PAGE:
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What happens to the local council's right to execute it's 'in kind' authority to collect the rates by property seizure on these properties in the event the issuing bank defaults?

Are the covered bond holders responsible and legally contracted to maintain these payments as one presumes they will be selling these properties without disgruntled live in former owners following default.. Which raises the question are current the inhabitants of these houses aware of the fact their mortgage has been transferred to another party?.  

Surely Auckland City Council is raising money offshore based on it's historical surety?

Will an individual retail investor of these bonds be made aware of these possibilities prior to purchase?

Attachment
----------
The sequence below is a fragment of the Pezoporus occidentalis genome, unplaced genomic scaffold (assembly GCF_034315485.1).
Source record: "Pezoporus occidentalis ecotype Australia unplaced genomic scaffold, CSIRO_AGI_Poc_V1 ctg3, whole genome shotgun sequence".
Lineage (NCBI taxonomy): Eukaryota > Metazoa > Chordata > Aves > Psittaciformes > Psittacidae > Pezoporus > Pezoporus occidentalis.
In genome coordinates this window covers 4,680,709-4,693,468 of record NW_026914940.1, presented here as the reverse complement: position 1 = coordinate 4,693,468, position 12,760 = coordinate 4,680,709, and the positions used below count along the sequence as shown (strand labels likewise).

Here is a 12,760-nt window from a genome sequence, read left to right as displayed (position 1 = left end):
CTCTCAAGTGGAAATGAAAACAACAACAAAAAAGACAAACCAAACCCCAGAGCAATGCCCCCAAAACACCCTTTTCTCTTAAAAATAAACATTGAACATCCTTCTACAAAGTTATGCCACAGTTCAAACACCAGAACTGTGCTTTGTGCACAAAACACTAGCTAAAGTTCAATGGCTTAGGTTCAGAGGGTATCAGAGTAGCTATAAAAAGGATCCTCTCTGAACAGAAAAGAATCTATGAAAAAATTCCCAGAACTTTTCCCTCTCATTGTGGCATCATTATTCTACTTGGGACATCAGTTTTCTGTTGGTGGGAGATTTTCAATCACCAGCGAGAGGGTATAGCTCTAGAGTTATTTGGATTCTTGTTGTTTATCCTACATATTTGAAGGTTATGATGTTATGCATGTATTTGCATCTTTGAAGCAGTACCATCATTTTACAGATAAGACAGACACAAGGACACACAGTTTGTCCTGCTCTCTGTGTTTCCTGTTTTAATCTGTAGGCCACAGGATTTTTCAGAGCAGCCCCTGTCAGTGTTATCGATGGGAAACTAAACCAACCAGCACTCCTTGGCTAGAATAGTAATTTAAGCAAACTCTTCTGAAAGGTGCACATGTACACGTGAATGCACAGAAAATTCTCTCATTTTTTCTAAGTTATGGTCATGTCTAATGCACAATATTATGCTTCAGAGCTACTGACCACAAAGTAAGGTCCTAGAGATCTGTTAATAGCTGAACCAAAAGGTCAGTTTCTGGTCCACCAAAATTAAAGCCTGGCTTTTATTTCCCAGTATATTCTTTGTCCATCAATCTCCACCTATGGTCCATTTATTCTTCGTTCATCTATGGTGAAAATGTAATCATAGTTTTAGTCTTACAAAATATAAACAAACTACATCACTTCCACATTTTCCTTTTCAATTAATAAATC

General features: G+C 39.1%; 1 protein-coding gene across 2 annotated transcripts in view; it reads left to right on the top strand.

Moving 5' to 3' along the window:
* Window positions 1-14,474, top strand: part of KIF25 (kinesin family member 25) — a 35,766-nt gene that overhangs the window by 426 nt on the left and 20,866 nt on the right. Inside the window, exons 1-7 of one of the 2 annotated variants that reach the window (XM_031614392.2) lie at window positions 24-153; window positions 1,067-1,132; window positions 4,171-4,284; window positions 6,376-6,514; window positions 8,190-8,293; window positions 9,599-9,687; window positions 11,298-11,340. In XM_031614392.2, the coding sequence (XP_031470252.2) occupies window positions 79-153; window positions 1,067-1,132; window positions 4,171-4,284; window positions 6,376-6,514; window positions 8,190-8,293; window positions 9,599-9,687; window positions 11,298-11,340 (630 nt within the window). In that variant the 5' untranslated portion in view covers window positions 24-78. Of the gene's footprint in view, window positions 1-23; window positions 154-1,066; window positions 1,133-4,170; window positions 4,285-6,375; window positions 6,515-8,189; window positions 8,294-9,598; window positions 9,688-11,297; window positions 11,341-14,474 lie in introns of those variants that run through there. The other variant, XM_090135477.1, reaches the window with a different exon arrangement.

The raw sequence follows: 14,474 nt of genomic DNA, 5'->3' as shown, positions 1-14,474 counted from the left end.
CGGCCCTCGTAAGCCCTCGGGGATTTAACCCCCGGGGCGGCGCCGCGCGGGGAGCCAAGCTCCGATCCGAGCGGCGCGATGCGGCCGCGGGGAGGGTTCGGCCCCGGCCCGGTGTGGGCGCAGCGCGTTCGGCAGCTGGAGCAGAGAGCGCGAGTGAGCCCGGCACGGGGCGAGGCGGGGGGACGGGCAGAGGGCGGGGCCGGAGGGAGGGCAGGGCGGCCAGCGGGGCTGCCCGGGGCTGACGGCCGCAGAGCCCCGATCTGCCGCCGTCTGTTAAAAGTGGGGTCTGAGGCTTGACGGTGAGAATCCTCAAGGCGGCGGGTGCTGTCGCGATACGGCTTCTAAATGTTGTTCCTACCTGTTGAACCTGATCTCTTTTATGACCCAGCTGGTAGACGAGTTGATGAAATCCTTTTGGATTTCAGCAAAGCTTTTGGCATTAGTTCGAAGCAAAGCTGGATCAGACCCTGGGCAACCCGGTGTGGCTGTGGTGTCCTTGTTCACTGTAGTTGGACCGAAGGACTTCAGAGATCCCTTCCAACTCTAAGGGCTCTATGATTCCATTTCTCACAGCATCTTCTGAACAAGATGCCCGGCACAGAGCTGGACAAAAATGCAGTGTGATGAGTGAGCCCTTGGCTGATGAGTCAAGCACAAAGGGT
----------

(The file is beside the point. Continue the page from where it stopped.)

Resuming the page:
I am out of ASB.....

I am running out of banks to put my money in.

Wolly help!  I have filled the ceiling with bog paper, updated all my appliances, vege garden is full....I have even started bottling.....

Where the hell do I put my money??????????????

We Are Stuffed : Buy Billabong , buddy ! ... 44 % down today on the ASX ......

...... this is a superbly well run company , with excellent products ......

Why the market chose to slam BBG into the dust today is beyond me !......they admitted a slowdown in their sales for the current quarter .... honest to a fault it seems ... but the market has massively over-reacted to this news....

..... but it's a golden opportunity for some to pick up jewels that others are discarding in their panic ......